Messier 100

Spiral galaxy in the constellation Coma Berenicies

Messier 100 (also known as NGC 4321) is an example of a so-called 'grand design' spiral galaxy.[1] It is visible in the southern part of constellation Coma Berenices. Messier 100 is one of the brightest and largest galaxies in the Virgo cluster, about 55 million light-years away, with a diameter of 160,000 light years.[2] It was discovered by Pierre Méchain in 1781. Later it was entered in Messier’s catalogue of nebulae and star clusters after Charles Messier made observations of his own a month later.[3][4] The galaxy was one of the first spirals discovered,[3] and was listed as one of 14 spiral nebulae by the Earl of Rosse in 1850.

Messier 100, by the European Southern Observatory
Core of Messier 100 taken with the high resolution channel of Hubble's Advanced Camera for Surveys.

The galaxy has two satellite galaxies, NGC 4323 – connected with M100 by a bridge of luminous matter – and NGC 4328.[5][6]

Star formation change

Messier 100 is considered a starburst galaxy with a radius of 1 kilo-parsec, where star formation has been taking place for least 500 million years in separate bursts.[7] Star formation is concentrated in a ring – actually two tightly wound spiral arms attached to a small nuclear bar.[8][9]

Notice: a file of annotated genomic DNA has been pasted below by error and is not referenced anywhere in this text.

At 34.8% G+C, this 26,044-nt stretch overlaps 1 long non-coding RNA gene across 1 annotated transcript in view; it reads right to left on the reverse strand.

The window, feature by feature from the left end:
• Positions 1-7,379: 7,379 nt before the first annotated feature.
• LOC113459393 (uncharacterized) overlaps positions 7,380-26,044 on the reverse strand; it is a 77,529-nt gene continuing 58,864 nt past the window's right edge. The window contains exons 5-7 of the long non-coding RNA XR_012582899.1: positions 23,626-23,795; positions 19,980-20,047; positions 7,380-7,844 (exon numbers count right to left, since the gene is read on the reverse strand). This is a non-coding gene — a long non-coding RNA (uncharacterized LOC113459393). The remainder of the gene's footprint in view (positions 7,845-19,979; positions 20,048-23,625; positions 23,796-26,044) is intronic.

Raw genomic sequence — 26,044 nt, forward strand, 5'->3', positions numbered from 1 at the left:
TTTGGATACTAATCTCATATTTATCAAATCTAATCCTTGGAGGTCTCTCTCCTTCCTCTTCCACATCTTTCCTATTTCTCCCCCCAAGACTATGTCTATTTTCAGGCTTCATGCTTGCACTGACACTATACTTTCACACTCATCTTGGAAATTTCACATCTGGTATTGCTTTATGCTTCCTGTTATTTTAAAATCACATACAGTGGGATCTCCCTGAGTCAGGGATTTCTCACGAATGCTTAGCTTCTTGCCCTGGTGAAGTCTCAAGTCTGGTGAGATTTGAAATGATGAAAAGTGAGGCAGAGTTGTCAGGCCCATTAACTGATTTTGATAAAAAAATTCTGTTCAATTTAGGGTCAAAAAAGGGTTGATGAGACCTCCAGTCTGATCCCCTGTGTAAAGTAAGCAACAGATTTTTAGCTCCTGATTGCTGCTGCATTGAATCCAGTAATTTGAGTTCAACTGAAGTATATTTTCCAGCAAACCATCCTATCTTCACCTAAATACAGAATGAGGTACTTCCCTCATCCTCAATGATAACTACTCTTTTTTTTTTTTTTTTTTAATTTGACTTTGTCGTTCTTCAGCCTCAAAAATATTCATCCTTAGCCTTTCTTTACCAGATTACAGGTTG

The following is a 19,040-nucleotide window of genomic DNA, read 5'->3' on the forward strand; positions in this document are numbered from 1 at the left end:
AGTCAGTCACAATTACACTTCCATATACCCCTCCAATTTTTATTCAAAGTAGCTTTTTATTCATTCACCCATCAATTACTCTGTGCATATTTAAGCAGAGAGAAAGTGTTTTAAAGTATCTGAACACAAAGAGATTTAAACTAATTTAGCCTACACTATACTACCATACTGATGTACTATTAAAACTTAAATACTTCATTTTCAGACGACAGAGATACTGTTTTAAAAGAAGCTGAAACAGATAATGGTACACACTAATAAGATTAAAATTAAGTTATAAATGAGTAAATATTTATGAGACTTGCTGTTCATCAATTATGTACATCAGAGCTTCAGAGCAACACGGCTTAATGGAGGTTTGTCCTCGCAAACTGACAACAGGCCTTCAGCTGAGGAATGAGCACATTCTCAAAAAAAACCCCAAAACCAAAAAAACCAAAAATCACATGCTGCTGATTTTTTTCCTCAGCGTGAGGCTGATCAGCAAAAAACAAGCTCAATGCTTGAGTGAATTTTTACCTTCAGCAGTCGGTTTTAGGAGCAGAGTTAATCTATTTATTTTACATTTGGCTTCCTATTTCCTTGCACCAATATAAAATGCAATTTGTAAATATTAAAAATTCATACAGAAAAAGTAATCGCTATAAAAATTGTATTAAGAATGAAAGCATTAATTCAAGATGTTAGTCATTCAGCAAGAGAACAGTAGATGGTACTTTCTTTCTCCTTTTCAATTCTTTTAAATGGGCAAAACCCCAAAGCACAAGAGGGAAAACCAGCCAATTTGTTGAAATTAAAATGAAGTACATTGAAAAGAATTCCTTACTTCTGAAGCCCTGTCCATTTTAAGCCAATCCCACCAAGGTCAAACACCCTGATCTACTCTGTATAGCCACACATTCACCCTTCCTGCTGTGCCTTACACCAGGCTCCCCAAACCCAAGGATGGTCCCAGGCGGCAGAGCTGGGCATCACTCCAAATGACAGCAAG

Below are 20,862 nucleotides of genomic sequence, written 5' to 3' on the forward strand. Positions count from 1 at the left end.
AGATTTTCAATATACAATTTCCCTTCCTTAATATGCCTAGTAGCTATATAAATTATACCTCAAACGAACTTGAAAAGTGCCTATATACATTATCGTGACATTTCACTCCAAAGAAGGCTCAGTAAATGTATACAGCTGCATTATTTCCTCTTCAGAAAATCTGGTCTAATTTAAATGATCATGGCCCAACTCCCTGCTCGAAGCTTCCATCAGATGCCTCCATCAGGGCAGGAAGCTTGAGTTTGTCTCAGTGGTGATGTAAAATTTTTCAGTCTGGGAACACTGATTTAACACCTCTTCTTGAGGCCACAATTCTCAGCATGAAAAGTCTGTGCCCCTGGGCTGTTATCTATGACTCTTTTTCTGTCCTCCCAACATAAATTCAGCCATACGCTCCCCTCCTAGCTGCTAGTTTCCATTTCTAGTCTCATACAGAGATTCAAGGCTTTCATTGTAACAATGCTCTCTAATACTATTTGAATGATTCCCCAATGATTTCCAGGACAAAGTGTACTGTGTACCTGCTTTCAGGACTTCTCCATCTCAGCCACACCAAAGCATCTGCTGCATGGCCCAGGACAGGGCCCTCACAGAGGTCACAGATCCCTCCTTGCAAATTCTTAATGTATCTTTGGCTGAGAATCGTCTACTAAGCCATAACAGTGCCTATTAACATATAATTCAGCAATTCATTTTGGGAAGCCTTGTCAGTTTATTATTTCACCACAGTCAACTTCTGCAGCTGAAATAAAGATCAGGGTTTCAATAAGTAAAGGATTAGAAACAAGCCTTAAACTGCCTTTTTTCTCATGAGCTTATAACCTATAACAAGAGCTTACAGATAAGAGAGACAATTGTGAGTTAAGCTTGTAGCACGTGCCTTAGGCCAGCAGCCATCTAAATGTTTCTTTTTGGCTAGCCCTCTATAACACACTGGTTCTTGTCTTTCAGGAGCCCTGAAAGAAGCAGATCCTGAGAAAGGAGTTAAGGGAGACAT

As usual on spiral galaxies of the Virgo Cluster, in the rest of the disk both star formation and neutral hydrogen are reduced in the galaxy's disk, something caused by interactions in the Virgo cluster.[10]

Related pages change

Other Grand design spiral galaxies

References change

  1. "Messier 100". SEDS: Spiral Galaxy M100 (NGC 4321), type Sc, in Coma Berenices. Archived from the original on 2011-09-03. Retrieved 2010-02-23.
  2. "Messier100". Hearst Observatory. Retrieved 2010-02-23.
  3. 3.0 3.1 "Messier 100". SEDS: Observations and Descriptions. Archived from the original on 2011-06-24. Retrieved 2010-02-23.
  4. "Catalog of Nebulae and Star Clusters". SEDS. Archived from the original on 2000-12-03. Retrieved 2010-02-23.
  5. S. di Serego Alighieri; et al. (2007). "The HI content of early-type galaxies from the ALFALFA survey I. Catalogued HI sources in the Virgo cluster". Astronomy and Astrophysics. 474 (3): 851. arXiv:0709.2096. Bibcode:2007A&A...474..851D. doi:10.1051/0004-6361:20078205. S2CID 5332365.
  6. "NGC 4323". SIMBAD. Retrieved 2010-02-23.
  7. Wozniak H.; et al. (1999). "Double-barred starburst galaxies viewed by ISOCAM". The Universe as Seen by ISO. 427: 989. Bibcode:1999ESASP.427..989W.
  8. Sakamoto, Kazushi; et al. (1995). "Bar-driven gas structure and star formation in the center of M100". The Astronomical Journal. 110 (3): 2075. Bibcode:1995AJ....110.2075S. doi:10.1086/117670.
  9. Allard E.L.; et al. (2006). "The star formation history and evolution of the circumnuclear region of M100". Monthly Notices of the Royal Astronomical Society. 371 (3): 1087–1105. arXiv:astro-ph/0606490. Bibcode:2006MNRAS.371.1087A. doi:10.1111/j.1365-2966.2006.10751.x. S2CID 119370091.
  10. R.A. Koopmann & J.D.P. Kenney (2004). "Hα Morphologies and environmental effects in Virgo Cluster spiral galaxies". Astrophysical Journal. 613 (2): 866–885. arXiv:astro-ph/0406243. Bibcode:2004ApJ...613..866K. doi:10.1086/423191. S2CID 17519217.